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Pet Advocate Urges Shelter Adoption On National Dog Day Monday

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A dog named Pippen holds a "Happy National Dog Day" sign in a YouTube video posted online by user Harlow Aguilar.

A dog named Pippen holds a “Happy National Dog Day” sign in a YouTube video posted online by user Harlow Aguilar.

CHICAGO (CBS) – If you are a dog owner, you have just one shopping day left before National Dog Day, celebrated annually on August 26, which is tomorrow (Monday). Non-dog owners are being urged to adopt from a local shelter by pet advocate Colleen Paige, the human who created the canine holiday back in 2004.

“Dogs are really doing everything that we wished we could do for each other,” says Paige. “They love unconditionally and we really can’t love each other unconditionally…we’re just not made like that. I think it’s such a travesty that dogs are so abused and neglected when they are one of the most wonderful creatures on this earth.”

The idea for National Dog Day came to Paige following the 9/11 attacks when she saw how little publicity and honor the dogs at Ground Zero initially received.

(Listen to interview with Colleen Paige)

“There just was not any kind of recognition that those dogs worked so hard and so selflessly and so bravely to recover victims and bodies. I felt like dogs really needed a day. I started thinking about all of the things that they do to protect us and guide us, love us and comfort us.”

On National Dog Day, Paige encourages people to consider adopting a dog from a local shelter, home to some of the largest dog breeds in the world. Since the first National Dog Day, she estimates approximately one-million dogs have been saved through adoptions. But for many others, the outcome has not been so good – they are abandoned, abused or worse.

National Dog Day Founder Colleen Paige and her dog (provided by Paige)

National Dog Day Founder Colleen Paige and her dog (provided by Paige)

“Shelters are just absolutely overrun with dogs. People need to spay and neuter their dogs and cats because it just continues to add to the overpopulation and suffering that these animals go through living on the street. They end up in the shelter and there’s just too many to choose from and they end up losing their lives.”

If you have a dog, there are plenty of ways to celebrate with your best friend, says Paige.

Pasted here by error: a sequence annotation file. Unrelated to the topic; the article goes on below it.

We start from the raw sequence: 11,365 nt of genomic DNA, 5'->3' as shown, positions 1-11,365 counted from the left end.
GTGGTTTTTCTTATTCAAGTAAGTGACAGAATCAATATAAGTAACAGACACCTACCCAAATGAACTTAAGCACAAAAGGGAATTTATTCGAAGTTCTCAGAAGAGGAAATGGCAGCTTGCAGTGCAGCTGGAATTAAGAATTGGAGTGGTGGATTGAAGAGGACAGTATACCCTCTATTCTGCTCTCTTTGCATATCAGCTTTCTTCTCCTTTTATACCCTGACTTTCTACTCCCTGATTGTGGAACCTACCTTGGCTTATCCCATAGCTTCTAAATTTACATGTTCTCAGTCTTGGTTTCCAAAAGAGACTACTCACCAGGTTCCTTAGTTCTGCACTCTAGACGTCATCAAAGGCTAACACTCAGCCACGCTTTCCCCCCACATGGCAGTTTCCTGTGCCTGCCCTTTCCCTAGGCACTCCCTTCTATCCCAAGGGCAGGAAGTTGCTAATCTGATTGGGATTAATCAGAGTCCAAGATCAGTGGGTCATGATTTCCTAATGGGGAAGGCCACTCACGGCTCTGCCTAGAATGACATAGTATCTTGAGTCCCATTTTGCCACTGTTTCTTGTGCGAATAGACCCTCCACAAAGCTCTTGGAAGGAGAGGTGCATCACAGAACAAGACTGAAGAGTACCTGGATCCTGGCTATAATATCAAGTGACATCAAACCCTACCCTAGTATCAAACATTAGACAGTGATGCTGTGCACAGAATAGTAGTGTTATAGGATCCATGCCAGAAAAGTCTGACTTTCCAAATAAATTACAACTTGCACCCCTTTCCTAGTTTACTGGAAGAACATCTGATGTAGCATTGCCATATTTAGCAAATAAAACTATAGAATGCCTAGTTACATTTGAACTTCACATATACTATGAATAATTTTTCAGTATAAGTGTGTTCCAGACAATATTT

“Take your dog to the beach, go buy them a new toy, get them groomed. That always feels really good for a dog who hasn’t been bathed in a long time is to get a good bath and a good grooming. Make sure that you are giving the dog in your care proper exercise and proper food. Read up on the newest health care.”

If you don’t have a dog and adoption is not an option, Paige says there are other ways you can take part in National Dog Day.

“Offer to walk dogs or help clean up at a local shelter or just donate $5. If everyone in their community donated $5 to a local shelter, which many people are able to do, that would be such a huge financial gain that every shelter really needs.”

Paige says her creation is catching on around the globe which means National Dog Day may soon become International Dog Day. It’s now on the calendar in the U-K, New Zealand, England, Italy and Spain.

The bottom line, she adds, is that dogs deserve every ounce of attention and thanks for their love and devotion.

“Dog’s enrich our lives in so many ways. They are now detecting seizures, they are helping our military, they are guiding the blind and they are being companions to people with disabilities.”

On National Dog Day tomorrow in San Francisco, a luxury hotel is offering complimentary dog treats. In Los Angeles, a celebrity chef is preparing gourmet dog food to accompany a “yappy hour” cocktail party. And in Virginia, one shelter is having a doggie pool party.

There’s list of 50 other ideas at www.nationaldogday.com.

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